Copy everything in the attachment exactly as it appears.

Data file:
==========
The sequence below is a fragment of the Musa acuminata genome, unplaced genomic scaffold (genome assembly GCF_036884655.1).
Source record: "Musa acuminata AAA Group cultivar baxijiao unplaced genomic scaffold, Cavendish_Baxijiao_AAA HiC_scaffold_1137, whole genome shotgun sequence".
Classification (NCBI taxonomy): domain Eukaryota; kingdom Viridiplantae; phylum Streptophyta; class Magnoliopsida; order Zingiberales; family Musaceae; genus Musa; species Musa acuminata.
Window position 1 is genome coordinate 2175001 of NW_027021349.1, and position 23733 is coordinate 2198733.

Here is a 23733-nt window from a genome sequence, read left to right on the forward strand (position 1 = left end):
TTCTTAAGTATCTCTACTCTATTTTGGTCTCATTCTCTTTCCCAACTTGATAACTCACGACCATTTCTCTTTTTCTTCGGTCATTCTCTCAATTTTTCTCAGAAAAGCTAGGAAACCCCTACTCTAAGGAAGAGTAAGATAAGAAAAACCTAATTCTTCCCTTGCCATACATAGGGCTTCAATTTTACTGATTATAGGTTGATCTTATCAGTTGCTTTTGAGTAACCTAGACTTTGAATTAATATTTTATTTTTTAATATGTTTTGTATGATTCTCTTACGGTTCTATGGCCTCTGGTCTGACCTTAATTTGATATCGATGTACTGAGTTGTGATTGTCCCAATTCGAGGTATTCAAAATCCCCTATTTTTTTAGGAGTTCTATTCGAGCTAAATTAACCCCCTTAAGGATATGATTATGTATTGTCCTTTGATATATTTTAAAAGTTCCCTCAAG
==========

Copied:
The sequence below is a fragment of the Musa acuminata genome, unplaced genomic scaffold (genome assembly GCF_036884655.1).
Source record: "Musa acuminata AAA Group cultivar baxijiao unplaced genomic scaffold, Cavendish_Baxijiao_AAA HiC_scaffold_1137, whole genome shotgun sequence".
Classification (NCBI taxonomy): domain Eukaryota; kingdom Viridiplantae; phylum Streptophyta; class Magnoliopsida; order Zingiberales; family Musaceae; genus Musa; species Musa acuminata.
Window position 1 is genome coordinate 2175001 of NW_027021349.1, and position 23733 is coordinate 2198733.

Here is a 23733-nt window from a genome sequence, read left to right on the forward strand (position 1 = left end):
TTCTTAAGTATCTCTACTCTATTTTGGTCTCATTCTCTTTCCCAACTTGATAACTCACGACCATTTCTCTTTTTCTTCGGTCATTCTCTCAATTTTTCTCAGAAAAGCTAGGAAACCCCTACTCTAAGGAAGAGTAAGATAAGAAAAACCTAATTCTTCCCTTGCCATACATAGGGCTTCAATTTTACTGATTATAGGTTGATCTTATCAGTTGCTTTTGAGTAACCTAGACTTTGAATTAATATTTTATTTTTTAATATGTTTTGTATGATTCTCTTACGGTTCTATGGCCTCTGGTCTGACCTTAATTTGATATCGATGTACTGAGTTGTGATTGTCCCAATTCGAGGTATTCAAAATCCCCTATTTTTTTAGGAGTTCTATTCGAGCTAAATTAACCCCCTTAAGGATATGATTATGTATTGTCCTTTGATATATTTTAAAAGTTCCCTCAAG